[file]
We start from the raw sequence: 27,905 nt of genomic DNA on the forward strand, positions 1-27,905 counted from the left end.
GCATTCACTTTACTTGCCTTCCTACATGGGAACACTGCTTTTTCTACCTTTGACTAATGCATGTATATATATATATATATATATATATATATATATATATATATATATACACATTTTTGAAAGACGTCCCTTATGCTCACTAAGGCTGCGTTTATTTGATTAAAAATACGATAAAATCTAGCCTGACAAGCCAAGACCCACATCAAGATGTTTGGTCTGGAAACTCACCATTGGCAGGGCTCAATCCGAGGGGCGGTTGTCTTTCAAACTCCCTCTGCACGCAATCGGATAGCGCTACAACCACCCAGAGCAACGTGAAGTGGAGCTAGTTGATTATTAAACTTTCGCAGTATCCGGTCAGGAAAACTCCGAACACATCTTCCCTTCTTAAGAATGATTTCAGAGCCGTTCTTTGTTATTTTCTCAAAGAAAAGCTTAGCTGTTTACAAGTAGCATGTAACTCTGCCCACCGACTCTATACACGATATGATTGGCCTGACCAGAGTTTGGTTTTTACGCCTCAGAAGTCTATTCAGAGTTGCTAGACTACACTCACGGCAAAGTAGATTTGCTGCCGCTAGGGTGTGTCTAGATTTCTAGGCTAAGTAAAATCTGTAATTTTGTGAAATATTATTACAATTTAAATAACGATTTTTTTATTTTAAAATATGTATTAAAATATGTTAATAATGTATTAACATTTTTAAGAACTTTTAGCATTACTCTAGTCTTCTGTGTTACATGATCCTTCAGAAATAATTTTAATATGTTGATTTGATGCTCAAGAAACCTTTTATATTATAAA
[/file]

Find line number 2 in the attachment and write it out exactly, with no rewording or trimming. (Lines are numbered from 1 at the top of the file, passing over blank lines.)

GCATTCACTTTACTTGCCTTCCTACATGGGAACACTGCTTTTTCTACCTTTGACTAATGCATGTATATATATATATATATATATATATATATATATATATATATATATACACATTTTTGAAAGACGTCCCTTATGCTCACTAAGGCTGCGTTTATTTGATTAAAAATACGATAAAATCTAGCCTGACAAGCCAAGACCCACATCAAGATGTTTGGTCTGGAAACTCACCATTGGCAGGGCTCAATCCGAGGGGCGGTTGTCTTTCAAACTCCCTCTGCACGCAATCGGATAGCGCTACAACCACCCAGAGCAACGTGAAGTGGAGCTAGTTGATTATTAAACTTTCGCAGTATCCGGTCAGGAAAACTCCGAACACATCTTCCCTTCTTAAGAATGATTTCAGAGCCGTTCTTTGTTATTTTCTCAAAGAAAAGCTTAGCTGTTTACAAGTAGCATGTAACTCTGCCCACCGACTCTATACACGATATGATTGGCCTGACCAGAGTTTGGTTTTTACGCCTCAGAAGTCTATTCAGAGTTGCTAGACTACACTCACGGCAAAGTAGATTTGCTGCCGCTAGGGTGTGTCTAGATTTCTAGGCTAAGTAAAATCTGTAATTTTGTGAAATATTATTACAATTTAAATAACGATTTTTTTATTTTAAAATATGTATTAAAATATGTTAATAATGTATTAACATTTTTAAGAACTTTTAGCATTACTCTAGTCTTCTGTGTTACATGATCCTTCAGAAATAATTTTAATATGTTGATTTGATGCTCAAGAAACCTTTTATATTATAAA